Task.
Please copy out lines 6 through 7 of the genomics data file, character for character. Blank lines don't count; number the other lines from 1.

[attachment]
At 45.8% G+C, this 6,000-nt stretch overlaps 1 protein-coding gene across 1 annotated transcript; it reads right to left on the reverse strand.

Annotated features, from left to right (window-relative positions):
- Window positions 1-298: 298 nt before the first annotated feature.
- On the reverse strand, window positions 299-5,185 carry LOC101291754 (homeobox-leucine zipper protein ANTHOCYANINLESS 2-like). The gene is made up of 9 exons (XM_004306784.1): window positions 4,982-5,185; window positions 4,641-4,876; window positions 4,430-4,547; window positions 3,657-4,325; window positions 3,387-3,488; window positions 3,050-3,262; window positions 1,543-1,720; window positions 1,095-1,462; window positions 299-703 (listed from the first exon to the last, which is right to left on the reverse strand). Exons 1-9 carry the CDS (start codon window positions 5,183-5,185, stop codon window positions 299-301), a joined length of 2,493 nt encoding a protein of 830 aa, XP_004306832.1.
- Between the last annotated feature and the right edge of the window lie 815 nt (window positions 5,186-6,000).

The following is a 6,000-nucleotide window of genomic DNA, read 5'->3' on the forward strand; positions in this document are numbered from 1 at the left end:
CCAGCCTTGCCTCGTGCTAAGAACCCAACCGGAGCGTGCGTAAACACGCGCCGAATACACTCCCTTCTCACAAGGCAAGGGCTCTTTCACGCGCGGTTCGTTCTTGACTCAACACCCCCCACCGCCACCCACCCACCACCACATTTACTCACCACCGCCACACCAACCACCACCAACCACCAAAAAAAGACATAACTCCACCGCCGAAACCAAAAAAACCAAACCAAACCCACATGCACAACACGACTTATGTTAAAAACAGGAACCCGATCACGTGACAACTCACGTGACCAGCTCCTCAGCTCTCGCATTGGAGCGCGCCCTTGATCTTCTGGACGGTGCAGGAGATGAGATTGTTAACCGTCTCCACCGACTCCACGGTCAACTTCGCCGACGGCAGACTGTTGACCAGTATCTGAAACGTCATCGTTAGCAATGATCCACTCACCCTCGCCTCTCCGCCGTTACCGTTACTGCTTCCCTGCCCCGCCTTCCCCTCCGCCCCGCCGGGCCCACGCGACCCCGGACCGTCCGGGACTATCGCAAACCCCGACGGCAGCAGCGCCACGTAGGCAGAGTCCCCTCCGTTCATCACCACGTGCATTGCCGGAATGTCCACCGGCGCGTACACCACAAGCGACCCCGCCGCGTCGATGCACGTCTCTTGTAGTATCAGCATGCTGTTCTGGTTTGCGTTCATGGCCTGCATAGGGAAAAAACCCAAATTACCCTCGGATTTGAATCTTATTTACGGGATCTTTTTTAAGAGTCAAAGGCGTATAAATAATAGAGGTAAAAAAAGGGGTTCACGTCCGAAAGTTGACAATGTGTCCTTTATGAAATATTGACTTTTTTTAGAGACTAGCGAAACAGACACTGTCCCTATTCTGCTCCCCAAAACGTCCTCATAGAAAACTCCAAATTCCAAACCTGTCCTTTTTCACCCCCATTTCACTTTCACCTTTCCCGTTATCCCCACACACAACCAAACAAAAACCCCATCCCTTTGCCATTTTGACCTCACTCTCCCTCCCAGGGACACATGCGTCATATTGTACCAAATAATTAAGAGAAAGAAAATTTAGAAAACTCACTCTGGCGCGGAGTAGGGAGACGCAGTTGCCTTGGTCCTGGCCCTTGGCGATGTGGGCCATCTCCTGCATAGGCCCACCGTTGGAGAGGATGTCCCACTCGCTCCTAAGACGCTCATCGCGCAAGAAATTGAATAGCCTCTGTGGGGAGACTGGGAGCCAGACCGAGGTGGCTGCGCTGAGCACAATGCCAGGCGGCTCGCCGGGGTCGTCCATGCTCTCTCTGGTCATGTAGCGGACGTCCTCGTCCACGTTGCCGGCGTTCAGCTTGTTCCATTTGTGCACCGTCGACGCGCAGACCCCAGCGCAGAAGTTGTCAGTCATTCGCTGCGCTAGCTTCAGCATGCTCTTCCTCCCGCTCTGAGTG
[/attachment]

The following is a 6,000-nucleotide window of genomic DNA, read 5'->3' on the forward strand; positions in this document are numbered from 1 at the left end:
CCAGCCTTGCCTCGTGCTAAGAACCCAACCGGAGCGTGCGTAAACACGCGCCGAATACACTCCCTTCTCACAAGGCAAGGGCTCTTTCACGCGCGGTTCGTTCTTGACTCAACACCCCCCACCGCCACCCACCCACCACCACATTTACTCACCACCGCCACACCAACCACCACCAACCACCAAAAAAAGACATAACTCCACCGCCGAAACCAAAAAAACCAAACCAAACCCACATGCACAACACGACTTATGTTAAAAACAGGAACCCGATCACGTGACAACTCACGTGACCAGCTCCTCAGCTCTCGCATTGGAGCGCGCCCTTGATCTTCTGGACGGTGCAGGAGATGAGATTGTTAACCGTCTCCACCGACTCCACGGTCAACTTCGCCGACGGCAGACTGTTGACCAGTATCTGAAACGTCATCGTTAGCAATGATCCACTCACCCTCGCCTCTCCGCCGTTACCGTTACTGCTTCCCTGCCCCGCCTTCCCCTCCGCCCCGCCGGGCCCACGCGACCCCGGACCGTCCGGGACTATCGCAAACCCCGACGGCAGCAGCGCCACGTAGGCAGAGTCCCCTCCGTTCATCACCACGTGCATTGCCGGAATGTCCACCGGCGCGTACACCACAAGCGACCCCGCCGCGTCGATGCACGTCTCTTGTAGTATCAGCATGCTGTTCTGGTTTGCGTTCATGGCCTGCATAGGGAAAAAACCCAAATTACCCTCGGATTTGAATCTTATTTACGGGATCTTTTTTAAGAGTCAAAGGCGTATAAATAATAGAGGTAAAAAAAGGGGTTCACGTCCGAAAGTTGACAATGTGTCCTTTATGAAATATTGACTTTTTTTAGAGACTAGCGAAACAGACACTGTCCCTATTCTGCTCCCCAAAACGTCCTCATAGAAAACTCCAAATTCCAAACCTGTCCTTTTTCACCCCCATTTCACTTTCACCTTTCCCGTTATCCCCACACACAACCAAACAAAAACCCCATCCCTTTGCCATTTTGACCTCACTCTCCCTCCCAGGGACACATGCGTCATATTGTACCAAATAATTAAGAGAAAGAAAATTTAGAAAACTCACTCTGGCGCGGAGTAGGGAGACGCAGTTGCCTTGGTCCTGGCCCTTGGCGATGTGGGCCATCTCCTGCATAGGCCCACCGTTGGAGAGGATGTCCCACTCGCTCCTAAGACGCTCATCGCGCAAGAAATTGAATAGCCTCTGTGGGGAGACTGGGAGCCAGACCGAGGTGGCTGCGCTGAGCACAATGCCAGGCGGCTCGCCGGGGTCGTCCATGCTCTCTCTGGTCATGTAGCGGACGTCCTCGTCCACGTTGCCGGCGTTCAGCTTGTTCCATTTGTGCACCGTCGACGCGCAGACCCCAGCGCAGAAGTTGTCAGTCATTCGCTGCGCTAGCTTCAGCATGCTCTTCCTCCCGCTCTGAGTG